Following this past week’s screening of the one-on-one interview which eventually transpired between the Muslim Judicial Council (MJC) and ETV 3rd Degree present Deborah Patta, here is further set of thoughts and observations and analysis of the PR (public relations) and strategic communications lessons by ETHICORE’s Abdul Waheed Patel. Its content has been already been shared with the leadership of the MJC, subsequent to a briefing to the MJC’s leadership a mere 12 hours earlier on possible approaches to its public affairs and strategic communications dilemmas.
Some thoughts and observations of the public relations implications of the Muslim Judicial Council’s interview with ETV 3rd Degree, 31 January 2011
By Abdul Waheed Patel – Managing Director, ETHICORE Consulting and Advisory Solutions
31 January 2012
- Whereas the initial enquiry into the Orion debacle broadcast by ETV 3rd Degree raised emotions and concerns, the one on one interview with the ETV 3rd Degree will in contrast raised more speculation and unanswered questions.
- Despite valiant efforts and attempts to provide clarification and answers, the MJC was totally unprepared for the interview and underestimated the interviewers preparedness and directness.
- This once again points to the dire need for the MJC to have its disposal competent, capable, proficient and experience public affairs and strategic communication practitioners and advisors across the communications mix to provide it with strategic counsel, guidance and services, and who are religiously, political and emotionally mature, sophisticate and intuitive.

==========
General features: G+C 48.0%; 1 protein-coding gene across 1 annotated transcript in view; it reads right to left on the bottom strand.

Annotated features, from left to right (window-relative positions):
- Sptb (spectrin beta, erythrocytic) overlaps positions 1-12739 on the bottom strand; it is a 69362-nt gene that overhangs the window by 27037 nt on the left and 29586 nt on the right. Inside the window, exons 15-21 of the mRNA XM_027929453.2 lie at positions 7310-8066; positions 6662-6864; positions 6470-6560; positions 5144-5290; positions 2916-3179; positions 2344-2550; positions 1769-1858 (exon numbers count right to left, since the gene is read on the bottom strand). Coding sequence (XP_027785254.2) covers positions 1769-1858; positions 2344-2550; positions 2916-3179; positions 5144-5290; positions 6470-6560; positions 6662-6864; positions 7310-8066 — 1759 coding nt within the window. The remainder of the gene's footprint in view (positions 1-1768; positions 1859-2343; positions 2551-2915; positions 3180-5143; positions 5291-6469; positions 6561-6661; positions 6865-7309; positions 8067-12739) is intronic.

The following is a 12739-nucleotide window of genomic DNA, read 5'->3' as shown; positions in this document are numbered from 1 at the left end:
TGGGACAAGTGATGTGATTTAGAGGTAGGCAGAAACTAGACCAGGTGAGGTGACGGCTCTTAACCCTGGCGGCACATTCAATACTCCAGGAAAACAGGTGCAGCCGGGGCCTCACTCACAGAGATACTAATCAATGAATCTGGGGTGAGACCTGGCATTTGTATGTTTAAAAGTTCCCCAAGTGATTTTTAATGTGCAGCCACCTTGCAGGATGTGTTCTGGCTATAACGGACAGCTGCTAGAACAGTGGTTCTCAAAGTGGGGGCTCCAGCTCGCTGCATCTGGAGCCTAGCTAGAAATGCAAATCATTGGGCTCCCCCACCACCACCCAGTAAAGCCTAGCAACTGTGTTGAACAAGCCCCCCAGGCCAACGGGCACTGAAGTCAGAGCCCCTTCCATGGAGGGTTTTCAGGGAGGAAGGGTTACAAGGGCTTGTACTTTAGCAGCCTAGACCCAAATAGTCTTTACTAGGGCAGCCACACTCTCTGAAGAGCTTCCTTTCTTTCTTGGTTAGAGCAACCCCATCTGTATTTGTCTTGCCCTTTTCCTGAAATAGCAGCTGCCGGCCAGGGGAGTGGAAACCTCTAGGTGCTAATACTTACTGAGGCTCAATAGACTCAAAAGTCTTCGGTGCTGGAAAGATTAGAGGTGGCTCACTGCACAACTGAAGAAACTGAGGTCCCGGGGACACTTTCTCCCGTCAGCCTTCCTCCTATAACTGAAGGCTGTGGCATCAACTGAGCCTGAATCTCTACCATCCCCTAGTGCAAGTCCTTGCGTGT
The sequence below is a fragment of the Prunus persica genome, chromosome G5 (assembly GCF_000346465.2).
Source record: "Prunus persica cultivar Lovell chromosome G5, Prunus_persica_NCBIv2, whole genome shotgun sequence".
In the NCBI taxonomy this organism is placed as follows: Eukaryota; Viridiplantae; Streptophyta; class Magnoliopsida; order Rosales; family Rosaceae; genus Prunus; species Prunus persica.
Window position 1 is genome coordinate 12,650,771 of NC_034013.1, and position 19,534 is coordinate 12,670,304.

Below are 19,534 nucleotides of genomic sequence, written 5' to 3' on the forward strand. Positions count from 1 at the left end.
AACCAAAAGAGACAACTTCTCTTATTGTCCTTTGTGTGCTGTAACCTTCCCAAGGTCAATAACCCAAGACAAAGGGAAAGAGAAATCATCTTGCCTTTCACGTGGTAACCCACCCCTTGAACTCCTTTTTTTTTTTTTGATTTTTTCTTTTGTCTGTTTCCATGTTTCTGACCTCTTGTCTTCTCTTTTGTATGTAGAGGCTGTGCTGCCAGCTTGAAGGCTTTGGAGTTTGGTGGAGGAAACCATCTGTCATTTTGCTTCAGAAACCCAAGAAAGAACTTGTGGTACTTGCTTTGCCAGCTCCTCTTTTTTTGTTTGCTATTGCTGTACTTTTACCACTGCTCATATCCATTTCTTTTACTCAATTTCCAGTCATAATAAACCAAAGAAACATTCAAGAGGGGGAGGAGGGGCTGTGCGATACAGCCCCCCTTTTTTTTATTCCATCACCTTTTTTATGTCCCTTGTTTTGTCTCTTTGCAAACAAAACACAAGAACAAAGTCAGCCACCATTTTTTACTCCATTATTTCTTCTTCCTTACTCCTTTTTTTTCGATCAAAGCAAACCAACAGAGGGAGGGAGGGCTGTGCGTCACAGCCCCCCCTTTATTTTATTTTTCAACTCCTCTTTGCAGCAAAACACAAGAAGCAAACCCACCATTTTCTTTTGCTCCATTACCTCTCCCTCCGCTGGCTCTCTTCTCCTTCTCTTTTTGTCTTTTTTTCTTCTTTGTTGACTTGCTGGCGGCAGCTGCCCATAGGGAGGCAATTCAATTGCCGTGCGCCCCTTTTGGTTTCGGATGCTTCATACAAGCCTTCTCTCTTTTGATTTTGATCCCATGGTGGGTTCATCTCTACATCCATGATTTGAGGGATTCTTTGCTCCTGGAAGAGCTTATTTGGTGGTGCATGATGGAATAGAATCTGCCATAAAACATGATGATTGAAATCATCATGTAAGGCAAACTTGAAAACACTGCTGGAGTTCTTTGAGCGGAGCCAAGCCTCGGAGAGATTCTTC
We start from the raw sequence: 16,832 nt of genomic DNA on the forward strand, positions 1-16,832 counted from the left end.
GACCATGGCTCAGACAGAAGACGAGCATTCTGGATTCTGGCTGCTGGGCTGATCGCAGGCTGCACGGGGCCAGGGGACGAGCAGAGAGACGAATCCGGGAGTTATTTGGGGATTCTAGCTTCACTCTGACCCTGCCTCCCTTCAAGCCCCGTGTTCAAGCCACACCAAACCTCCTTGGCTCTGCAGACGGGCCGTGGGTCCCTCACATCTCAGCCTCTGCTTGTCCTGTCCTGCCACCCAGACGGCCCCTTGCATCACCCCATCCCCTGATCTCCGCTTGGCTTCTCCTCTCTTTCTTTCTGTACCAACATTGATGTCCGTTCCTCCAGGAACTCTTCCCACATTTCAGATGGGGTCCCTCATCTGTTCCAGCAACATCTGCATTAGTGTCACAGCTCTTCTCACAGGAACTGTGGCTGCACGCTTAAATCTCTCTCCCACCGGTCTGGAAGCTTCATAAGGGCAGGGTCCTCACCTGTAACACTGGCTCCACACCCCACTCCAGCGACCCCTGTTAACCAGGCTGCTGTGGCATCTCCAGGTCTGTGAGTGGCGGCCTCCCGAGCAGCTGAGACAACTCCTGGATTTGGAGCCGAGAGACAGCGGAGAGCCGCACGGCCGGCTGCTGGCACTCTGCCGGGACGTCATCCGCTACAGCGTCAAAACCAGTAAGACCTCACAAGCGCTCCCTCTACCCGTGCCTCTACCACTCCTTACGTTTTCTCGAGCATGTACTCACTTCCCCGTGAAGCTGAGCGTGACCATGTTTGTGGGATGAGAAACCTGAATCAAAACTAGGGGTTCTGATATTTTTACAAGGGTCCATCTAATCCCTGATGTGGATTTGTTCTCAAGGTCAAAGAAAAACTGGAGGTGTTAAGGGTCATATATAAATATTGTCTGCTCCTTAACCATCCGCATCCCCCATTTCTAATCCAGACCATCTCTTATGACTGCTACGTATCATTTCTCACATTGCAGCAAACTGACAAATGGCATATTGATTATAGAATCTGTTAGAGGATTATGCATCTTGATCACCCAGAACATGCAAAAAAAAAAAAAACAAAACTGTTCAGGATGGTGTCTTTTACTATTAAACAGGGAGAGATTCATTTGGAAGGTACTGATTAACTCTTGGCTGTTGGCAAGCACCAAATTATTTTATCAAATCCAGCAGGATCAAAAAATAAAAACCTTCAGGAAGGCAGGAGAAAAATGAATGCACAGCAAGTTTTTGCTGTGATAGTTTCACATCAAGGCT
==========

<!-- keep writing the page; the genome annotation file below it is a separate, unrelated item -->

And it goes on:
Leadership and organisation
- Someone at the pinnacle of the leadership in the MJC should have conducted the one-on-one interview. Whilst the Deputy-President (who does serve as a trustee of the MJC Halaal Trust) was interviewed on the issue of the MJC’s audited financial statements, this was a secondary aspect of the interview. The primary interview with Moulana Abdul Fataagh Carr of the MJC Executive Committee was not convincing despite his best and most sincere attempts. The inability to have the interview conducted with someone at the pinnacle of the leadership in the MJC or the MJC Halaal Trust will raise questions about the level of leadership in the MJC itself; the confidence in the leadership and the confidence of the leadership, not to mention how seriously the leadership is taking the enquiry into the Orion issue in the first (despite public pronouncements confirming the severity with which the MJC takes the allegations), or simply trying to wish it away.
- It is public knowledge that much as Moulana Abdul Fataagh Carr is a member of the MJC Executive Committee and a respected and learned Islamic scholar, he is not an official spokesperson for the MJC on halaal issues. This raises further questions about the level of organisation, structure and administration in the MJC (which is already in doubt in the public mind), as well as the ability of the MJC Halaal Trust current trustees to serve as its official spokesperson.
- There is a need to better explanation the separation in the operations and legal form of the MJC and the Halaal Trust and the relationship between the two.
The Halaal certification and inspection process
- There is a desperate need to better explain the thoroughness of the halaal certification and inspection process, end-to-end at every step and stage in the process (an info-graphic and video) may be useful? Broad, reactive and unsystematic responses do not help, as was the case in the interview and in previous clarification and explanations. These clarifications and explanations have up to now always been provided in response to media enquiries and the pressure under which these situations take place. The result is that the MJC always comes across as defensive, unsure and apologetic.
- There is also a need for better clarity on the types of halaal certificates issued by the MJC e.g. manufacturing and production; storage and transportation; ingredients etc (perhaps info-graphics and videos need to be customised for each of these certification types).